- Blend old and new. All my seltzer bottles are on a shelf and the little gold tray is from World Market. So that was a new find I mixed in with the old.
Turning the Tables
Kristin finds that having serving trays handy suits her lifestyle better than side tables would. “We always use little wooden trays throughout the house,” she says. “I’m an avid tea drinker and the teacup [in the master bedroom] was my grandmother’s. We had all these little teacups from my grandmother and [her tea kettle] kind of fit that time period more so than if I went out and bought a new one. I don’t actually use it—it’s more decorative—but it looks so cute when you have your actual teacups with it.”
“I love faux greenery because it’s so easy to swap out when you want a different look.”
With her talent for creative styling, Kristin found alternate ways of achieving the comforts of home. “In our living room area, instead of coffee tables I’d rather have something that’s more comfortable [like an ottoman], because then you can use it as extra seating when you have a party and just simply remove the tray … So the trays are kind of quick tables when you need one or can be removed when you need the area for sitting. For the one in the living room, I try to leave a little bit of space for people to put their drinks, but I always add some flowers.”
Hats Off to Storage
Kristin has a clever way of managing storage in the master bedroom that’s also decorative. “I use small hatboxes to store clothes. It’s just extra storage, but no one would know,” she says. “I’m actually keeping shorts and bathing suits in them.” In the makeup area, a little table adds a touch of glamour to the otherwise farmhouse-style bedroom. On top of it are small candelabras. “They’re nicer than having two lamps, and we have the recessed lighting above so we don’t really need to have bedside table lamps. I like the French country look, so anywhere that I can sneak in extra candelabras or chandeliers, I’m all for it,” she says.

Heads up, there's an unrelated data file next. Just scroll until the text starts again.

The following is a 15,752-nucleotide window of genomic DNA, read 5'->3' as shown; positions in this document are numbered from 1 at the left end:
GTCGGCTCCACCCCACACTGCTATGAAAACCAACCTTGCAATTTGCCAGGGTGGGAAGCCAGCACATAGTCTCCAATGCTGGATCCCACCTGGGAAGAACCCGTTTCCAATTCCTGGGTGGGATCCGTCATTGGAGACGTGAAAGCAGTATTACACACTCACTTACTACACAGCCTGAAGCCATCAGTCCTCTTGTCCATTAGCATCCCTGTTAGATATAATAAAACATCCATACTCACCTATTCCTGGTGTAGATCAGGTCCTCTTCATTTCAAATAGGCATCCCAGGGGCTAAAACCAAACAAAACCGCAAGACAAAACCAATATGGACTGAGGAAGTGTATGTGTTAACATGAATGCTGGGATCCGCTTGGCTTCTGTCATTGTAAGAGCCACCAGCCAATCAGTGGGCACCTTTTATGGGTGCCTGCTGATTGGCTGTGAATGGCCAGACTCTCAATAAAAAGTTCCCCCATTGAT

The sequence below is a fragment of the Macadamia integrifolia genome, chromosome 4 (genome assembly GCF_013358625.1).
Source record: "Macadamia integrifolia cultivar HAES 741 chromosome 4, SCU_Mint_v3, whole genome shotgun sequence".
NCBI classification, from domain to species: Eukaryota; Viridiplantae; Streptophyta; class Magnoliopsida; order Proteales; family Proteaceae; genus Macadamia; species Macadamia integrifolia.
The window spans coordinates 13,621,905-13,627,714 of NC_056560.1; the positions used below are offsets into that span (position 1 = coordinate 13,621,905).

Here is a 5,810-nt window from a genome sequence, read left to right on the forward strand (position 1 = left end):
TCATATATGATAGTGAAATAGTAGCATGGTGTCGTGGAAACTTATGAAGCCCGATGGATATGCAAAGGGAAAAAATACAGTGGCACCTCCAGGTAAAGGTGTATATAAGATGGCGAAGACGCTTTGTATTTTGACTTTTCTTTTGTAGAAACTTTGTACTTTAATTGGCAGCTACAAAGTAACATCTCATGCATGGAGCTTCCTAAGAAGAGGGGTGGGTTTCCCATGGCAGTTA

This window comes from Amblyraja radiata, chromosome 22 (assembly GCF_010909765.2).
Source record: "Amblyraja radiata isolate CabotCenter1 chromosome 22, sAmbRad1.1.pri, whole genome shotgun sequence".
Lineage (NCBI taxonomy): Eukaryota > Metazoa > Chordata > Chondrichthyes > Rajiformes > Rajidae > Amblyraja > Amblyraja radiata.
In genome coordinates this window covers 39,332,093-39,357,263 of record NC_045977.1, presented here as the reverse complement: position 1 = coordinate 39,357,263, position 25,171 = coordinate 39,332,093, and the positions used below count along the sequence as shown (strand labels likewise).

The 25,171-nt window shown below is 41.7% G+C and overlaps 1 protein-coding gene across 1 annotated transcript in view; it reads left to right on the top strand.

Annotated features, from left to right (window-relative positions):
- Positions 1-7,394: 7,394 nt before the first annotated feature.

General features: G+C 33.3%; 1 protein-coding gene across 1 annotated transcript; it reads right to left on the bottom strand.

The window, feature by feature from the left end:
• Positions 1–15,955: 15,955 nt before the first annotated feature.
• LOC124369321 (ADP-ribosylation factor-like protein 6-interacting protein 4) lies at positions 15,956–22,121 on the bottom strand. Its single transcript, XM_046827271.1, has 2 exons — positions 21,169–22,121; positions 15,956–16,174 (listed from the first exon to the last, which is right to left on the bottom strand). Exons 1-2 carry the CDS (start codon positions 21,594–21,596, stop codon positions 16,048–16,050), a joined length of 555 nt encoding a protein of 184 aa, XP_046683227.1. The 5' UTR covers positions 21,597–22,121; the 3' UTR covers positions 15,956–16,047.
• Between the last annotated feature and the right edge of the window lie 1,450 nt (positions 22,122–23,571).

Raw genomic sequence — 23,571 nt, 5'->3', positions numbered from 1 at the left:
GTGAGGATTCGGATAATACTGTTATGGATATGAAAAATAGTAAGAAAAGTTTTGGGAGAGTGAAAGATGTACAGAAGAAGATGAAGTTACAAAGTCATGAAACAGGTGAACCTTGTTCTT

For more kitchen ideas, peek here
Vintage Kitchen Collections
“Because the kitchen is so white and gray and very bright, I think adding copper and wood gives a sense of warmth to the room.” Old milk jugs and seltzer bottles look right at home in the historic house. “My favorite thing in the kitchen is my collection of seltzer bottles,” Kristin says. “The cake in the cake holder is actually fake; I put flowers on it to make it look like a decorated cake.”
“This is my favorite tablescape I’ve ever done. And it’s all completely a combination of old and new things, which is what I love.”
Kristin’s art studio, where she is creating drawings for her towel line, is a room that’s hidden in the stairs. After her grandmother passed away, the family had to sell her home. “I was trying to take pieces of the house since my grandfather built it by hand,” Kristin says. “What you see sitting on top of the bathtub, acting as a table, is actually one of the windows from their house and a tool that my grandfather used to build it. I like having it and the tool there because it’s my creative space, and what better thing to have [for inspiration] than a piece of my grandfather’s home that he built.”
“ You wouldn’t normally see a lantern in a bathroom, but mixing things that don’t necessarily fit the space actually ends up working really well.”
To see more of Kristin’s home visit her on Instagram: @thebauerfarmhouse